From Robert Whitaker’s post on Psychology Today — I share this because all too many people still think this pharma created propaganda about chemical imbalances is true:
In Defense of Psychiatric Medications, Part Two
In a previous post, I wrote about how Dr. Kramer, in his defense of antidepressants, misrepresented the research findings by Irving Kirsch and Robert DeRubeis, and of course that is revealing in its own way. The letters published by the New York Review of Books are also quite revealing, and that is particularly true of two comments made by Richard Friedman and Andrew Nierenberg in their joint letter. Dr. Friedman is director of the psychopharmacology clinic at Weill Cornell Medical College, while Dr. Nierenberg is director of the bipolar clinic and research program at Massachusetts General Hospital.
Here are the two salient points.
A. The chemical imbalance theory of mental disorders is “outdated and disproven.”
In her essay, Dr. Angell noted that, after reviewing the three books, it appeared that there was little scientific merit to the chemical imbalance theory of mental disorders. In their letter, Friedman and Nierenberg criticize Angell for making it seem as though this is news: “Angell uses an outdated and disproven chemical imbalance theory of depression (i.e., serotonin deficiency) as a straw man to deny that depression has any biological basis at all.”
Now, as Dr. Angell notes in her able–and I must say, vigorous–reply, she didn’t write in her essay that depression doesn’t have a biological basis. She simply wrote that the chemical imbalance story didn’t appear to have merit. But forget about that back and forth, for here’s the critical point: In their letter, Dr. Friedman and Dr. Nierenberg acknowledged that the chemical imbalance theory of mental disorders was disproven long ago.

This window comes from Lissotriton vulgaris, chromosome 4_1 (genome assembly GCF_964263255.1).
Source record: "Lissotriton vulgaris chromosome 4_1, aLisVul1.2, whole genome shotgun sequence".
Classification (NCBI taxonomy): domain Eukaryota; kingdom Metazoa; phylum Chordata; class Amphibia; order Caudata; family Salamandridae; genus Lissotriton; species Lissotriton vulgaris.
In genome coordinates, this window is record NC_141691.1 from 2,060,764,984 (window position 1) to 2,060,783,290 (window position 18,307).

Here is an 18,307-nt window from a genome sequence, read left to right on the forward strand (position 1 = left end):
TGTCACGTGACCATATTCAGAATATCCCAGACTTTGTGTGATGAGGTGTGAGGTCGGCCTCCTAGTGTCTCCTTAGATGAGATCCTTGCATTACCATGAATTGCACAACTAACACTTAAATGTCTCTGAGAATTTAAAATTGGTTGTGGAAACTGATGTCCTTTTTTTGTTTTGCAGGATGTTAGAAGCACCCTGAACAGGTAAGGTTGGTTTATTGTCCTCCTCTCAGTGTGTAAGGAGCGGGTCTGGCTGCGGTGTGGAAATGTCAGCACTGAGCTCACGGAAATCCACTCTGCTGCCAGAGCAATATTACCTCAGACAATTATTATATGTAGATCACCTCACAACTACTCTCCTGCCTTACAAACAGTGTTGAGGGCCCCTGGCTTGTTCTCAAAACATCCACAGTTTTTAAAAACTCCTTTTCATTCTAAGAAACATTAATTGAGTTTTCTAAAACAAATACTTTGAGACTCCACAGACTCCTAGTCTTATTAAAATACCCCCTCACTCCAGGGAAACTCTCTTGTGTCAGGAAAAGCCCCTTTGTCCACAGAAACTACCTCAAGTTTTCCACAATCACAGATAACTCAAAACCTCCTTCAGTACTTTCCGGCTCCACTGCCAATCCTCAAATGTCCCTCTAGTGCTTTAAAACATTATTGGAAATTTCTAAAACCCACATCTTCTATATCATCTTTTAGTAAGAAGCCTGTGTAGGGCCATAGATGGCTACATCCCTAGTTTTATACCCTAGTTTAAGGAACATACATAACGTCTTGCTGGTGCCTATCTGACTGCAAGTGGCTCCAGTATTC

That, in fact, is true. But of course it begs a question. Why then has the American public regularly been told for the past two decades that psychiatric medications fix chemical imbalances in the brain, like “insulin for diabetes?” Why was it okay for the profession to tell society that falsestory? (read the rest here)
There is a very popular post on this blog written by Chris Kresser as well, entitled, The Chemical Imbalance Myth
And if you missed the last post on this blog, Anatomy of an Epidemic: Magic Bullets, Psychiatric Drugs, and the Astonishing Rise of Mental Illness in America, By Robert Whitaker is now in paperback, making it much more affordable. It can make a good gift for anyone who might benefit from the information in it as well.